“Hugging trees”: its role in medical education
An emphasis on ethics is crucial in medical training, explains Alastair Campbell
As medical students look to their future practice, they must wonder how many more demands will be placed on them. Scientific knowledge, especially in genetics, is expanding at an exponential rate, leading to a total change in diagnosis and treatment options. At the same time, what a Bristol student recently described as “tree hugging,” seems to be on the increase. Future doctors are now to be not only knowledgeable and competent, but ace communicators too … and really nice people. We need only add the exhortation of the Prince of Wales in his recent Reith lecture to be suspicious of science and listen to ancient harmonies, to leave us wondering whether the 20th century style of medical education is bound to fail to produce the doctors wanted by the patients of the 21st century.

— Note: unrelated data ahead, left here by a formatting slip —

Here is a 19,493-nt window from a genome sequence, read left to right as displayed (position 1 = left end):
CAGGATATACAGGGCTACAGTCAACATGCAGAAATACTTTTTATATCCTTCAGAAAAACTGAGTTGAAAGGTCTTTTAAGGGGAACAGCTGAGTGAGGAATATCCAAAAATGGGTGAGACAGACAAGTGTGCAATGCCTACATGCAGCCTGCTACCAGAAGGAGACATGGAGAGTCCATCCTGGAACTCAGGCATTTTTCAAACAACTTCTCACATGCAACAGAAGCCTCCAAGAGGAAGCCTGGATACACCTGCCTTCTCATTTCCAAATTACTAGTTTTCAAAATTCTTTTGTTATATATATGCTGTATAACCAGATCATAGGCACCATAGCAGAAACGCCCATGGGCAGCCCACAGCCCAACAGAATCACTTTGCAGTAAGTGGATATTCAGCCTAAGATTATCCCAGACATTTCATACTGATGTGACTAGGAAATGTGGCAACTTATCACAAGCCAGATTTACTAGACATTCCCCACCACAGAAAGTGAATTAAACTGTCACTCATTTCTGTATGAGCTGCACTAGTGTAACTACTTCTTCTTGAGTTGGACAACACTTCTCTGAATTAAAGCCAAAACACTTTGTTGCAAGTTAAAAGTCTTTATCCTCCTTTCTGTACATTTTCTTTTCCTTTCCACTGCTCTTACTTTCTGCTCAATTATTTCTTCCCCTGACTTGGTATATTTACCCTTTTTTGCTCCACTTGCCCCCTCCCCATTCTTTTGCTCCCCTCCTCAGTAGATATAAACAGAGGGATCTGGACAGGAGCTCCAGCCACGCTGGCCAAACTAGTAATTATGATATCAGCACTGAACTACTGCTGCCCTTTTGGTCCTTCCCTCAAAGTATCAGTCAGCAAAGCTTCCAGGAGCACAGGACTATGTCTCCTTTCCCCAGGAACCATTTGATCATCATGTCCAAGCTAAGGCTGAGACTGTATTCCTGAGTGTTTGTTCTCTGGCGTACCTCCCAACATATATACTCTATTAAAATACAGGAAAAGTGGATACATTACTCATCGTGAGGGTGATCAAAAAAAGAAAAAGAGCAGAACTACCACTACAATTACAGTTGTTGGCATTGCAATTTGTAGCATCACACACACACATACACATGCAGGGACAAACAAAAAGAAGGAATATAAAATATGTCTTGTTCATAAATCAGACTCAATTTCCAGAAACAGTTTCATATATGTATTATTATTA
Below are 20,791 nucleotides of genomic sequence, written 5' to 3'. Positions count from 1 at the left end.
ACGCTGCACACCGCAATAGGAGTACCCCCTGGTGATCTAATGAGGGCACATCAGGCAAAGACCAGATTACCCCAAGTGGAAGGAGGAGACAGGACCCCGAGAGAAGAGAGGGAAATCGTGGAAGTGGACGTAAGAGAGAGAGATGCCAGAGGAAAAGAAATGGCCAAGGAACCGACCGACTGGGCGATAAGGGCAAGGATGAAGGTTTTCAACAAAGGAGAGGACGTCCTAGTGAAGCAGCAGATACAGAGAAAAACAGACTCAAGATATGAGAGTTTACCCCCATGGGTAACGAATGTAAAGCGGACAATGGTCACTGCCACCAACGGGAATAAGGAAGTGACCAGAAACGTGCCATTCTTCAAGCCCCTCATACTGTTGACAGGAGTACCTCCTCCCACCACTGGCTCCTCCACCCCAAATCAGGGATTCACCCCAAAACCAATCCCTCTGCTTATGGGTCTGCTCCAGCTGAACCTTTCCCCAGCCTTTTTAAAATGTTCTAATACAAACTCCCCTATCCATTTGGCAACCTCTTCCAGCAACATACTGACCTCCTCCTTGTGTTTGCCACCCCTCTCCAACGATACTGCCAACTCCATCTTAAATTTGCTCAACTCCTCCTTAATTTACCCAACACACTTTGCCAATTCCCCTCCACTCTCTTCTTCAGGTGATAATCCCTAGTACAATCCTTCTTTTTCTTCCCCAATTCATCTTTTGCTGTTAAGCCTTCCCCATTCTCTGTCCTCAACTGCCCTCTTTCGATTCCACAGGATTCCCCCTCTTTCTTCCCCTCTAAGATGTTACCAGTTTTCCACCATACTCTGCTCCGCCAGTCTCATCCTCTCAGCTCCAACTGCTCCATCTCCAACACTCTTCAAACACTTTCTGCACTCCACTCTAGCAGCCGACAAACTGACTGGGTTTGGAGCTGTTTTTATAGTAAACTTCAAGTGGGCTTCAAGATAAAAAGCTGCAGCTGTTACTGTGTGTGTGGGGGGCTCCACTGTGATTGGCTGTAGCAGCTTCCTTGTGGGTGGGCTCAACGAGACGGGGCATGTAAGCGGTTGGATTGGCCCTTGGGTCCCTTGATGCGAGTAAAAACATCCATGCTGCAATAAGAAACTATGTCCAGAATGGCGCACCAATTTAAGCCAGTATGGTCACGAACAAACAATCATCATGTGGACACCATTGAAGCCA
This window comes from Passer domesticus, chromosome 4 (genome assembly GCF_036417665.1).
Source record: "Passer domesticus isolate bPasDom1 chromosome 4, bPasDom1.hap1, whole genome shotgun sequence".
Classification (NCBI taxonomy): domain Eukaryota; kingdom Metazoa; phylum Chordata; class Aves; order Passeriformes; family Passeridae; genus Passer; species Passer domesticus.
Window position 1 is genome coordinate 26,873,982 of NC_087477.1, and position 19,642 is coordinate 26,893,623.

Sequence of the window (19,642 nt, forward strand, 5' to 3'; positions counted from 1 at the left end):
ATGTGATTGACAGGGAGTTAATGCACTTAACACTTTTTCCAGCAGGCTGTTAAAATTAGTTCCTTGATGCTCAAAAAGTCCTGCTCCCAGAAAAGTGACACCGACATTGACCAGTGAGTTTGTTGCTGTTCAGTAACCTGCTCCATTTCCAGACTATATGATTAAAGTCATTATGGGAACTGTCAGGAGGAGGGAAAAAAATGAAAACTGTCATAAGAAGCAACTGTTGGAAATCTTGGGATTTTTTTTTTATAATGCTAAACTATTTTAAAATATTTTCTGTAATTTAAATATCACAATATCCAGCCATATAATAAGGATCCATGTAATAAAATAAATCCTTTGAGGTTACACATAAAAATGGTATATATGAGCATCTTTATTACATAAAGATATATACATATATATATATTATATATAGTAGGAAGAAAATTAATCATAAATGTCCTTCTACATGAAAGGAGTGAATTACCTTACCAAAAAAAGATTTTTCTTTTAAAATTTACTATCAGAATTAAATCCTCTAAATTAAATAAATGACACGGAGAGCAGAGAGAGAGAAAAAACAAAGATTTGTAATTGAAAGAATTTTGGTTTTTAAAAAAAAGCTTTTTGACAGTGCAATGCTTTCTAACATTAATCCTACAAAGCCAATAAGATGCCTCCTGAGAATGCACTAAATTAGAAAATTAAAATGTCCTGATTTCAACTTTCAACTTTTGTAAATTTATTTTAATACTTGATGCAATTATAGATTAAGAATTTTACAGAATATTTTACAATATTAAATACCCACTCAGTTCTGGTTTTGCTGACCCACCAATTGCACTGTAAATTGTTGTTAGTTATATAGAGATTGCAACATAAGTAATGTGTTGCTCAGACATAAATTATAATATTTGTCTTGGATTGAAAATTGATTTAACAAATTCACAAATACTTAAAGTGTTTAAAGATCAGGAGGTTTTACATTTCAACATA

Those of us who teach ethics in medical schools could be seen as yet another source